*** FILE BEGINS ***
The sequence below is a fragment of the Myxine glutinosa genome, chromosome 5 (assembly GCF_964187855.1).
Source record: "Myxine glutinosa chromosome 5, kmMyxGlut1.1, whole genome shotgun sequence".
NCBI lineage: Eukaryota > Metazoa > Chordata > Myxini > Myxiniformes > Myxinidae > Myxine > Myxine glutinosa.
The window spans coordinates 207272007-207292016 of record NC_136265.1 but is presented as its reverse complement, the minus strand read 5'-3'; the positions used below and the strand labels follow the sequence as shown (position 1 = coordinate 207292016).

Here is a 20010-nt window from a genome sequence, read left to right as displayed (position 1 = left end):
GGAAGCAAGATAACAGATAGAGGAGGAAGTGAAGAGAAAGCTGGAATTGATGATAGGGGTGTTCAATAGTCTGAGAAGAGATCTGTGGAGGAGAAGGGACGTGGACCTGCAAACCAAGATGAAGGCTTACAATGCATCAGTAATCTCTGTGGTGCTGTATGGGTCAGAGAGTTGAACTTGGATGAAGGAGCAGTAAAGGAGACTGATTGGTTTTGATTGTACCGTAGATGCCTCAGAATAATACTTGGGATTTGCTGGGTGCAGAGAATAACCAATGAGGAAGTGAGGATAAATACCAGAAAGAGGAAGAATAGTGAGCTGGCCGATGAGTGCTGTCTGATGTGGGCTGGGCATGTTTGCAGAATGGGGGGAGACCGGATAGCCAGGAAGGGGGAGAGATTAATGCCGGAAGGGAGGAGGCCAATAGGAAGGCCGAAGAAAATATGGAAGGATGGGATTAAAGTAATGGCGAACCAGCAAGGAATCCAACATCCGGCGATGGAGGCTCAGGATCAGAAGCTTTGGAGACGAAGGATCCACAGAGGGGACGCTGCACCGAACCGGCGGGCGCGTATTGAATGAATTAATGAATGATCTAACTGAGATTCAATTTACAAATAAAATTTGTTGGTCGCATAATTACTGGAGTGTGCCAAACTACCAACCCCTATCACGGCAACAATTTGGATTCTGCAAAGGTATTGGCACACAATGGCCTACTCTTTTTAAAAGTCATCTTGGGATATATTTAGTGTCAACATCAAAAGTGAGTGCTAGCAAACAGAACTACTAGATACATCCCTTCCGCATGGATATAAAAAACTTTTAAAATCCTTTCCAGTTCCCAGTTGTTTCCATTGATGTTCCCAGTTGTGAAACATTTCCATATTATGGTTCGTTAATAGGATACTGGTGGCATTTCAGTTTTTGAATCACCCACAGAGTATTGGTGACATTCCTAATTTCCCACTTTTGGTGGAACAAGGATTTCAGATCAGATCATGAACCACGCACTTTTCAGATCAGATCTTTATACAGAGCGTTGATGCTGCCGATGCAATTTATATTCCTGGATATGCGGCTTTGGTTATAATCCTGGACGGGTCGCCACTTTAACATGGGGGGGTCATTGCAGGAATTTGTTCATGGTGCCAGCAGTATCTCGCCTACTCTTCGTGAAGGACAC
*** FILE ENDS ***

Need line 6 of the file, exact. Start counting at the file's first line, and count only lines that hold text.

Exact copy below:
GGAAGCAAGATAACAGATAGAGGAGGAAGTGAAGAGAAAGCTGGAATTGATGATAGGGGTGTTCAATAGTCTGAGAAGAGATCTGTGGAGGAGAAGGGACGTGGACCTGCAAACCAAGATGAAGGCTTACAATGCATCAGTAATCTCTGTGGTGCTGTATGGGTCAGAGAGTTGAACTTGGATGAAGGAGCAGTAAAGGAGACTGATTGGTTTTGATTGTACCGTAGATGCCTCAGAATAATACTTGGGATTTGCTGGGTGCAGAGAATAACCAATGAGGAAGTGAGGATAAATACCAGAAAGAGGAAGAATAGTGAGCTGGCCGATGAGTGCTGTCTGATGTGGGCTGGGCATGTTTGCAGAATGGGGGGAGACCGGATAGCCAGGAAGGGGGAGAGATTAATGCCGGAAGGGAGGAGGCCAATAGGAAGGCCGAAGAAAATATGGAAGGATGGGATTAAAGTAATGGCGAACCAGCAAGGAATCCAACATCCGGCGATGGAGGCTCAGGATCAGAAGCTTTGGAGACGAAGGATCCACAGAGGGGACGCTGCACCGAACCGGCGGGCGCGTATTGAATGAATTAATGAATGATCTAACTGAGATTCAATTTACAAATAAAATTTGTTGGTCGCATAATTACTGGAGTGTGCCAAACTACCAACCCCTATCACGGCAACAATTTGGATTCTGCAAAGGTATTGGCACACAATGGCCTACTCTTTTTAAAAGTCATCTTGGGATATATTTAGTGTCAACATCAAAAGTGAGTGCTAGCAAACAGAACTACTAGATACATCCCTTCCGCATGGATATAAAAAACTTTTAAAATCCTTTCCAGTTCCCAGTTGTTTCCATTGATGTTCCCAGTTGTGAAACATTTCCATATTATGGTTCGTTAATAGGATACTGGTGGCATTTCAGTTTTTGAATCACCCACAGAGTATTGGTGACATTCCTAATTTCCCACTTTTGGTGGAACAAGGATTTCAGATCAGATCATGAACCACGCACTTTTCAGATCAGATCTTTATACAGAGCGTTGATGCTGCCGATGCAATTTATATTCCTGGATATGCGGCTTTGGTTATAATCCTGGACGGGTCGCCACTTTAACATGGGGGGGTCATTGCAGGAATTTGTTCATGGTGCCAGCAGTATCTCGCCTACTCTTCGTGAAGGACAC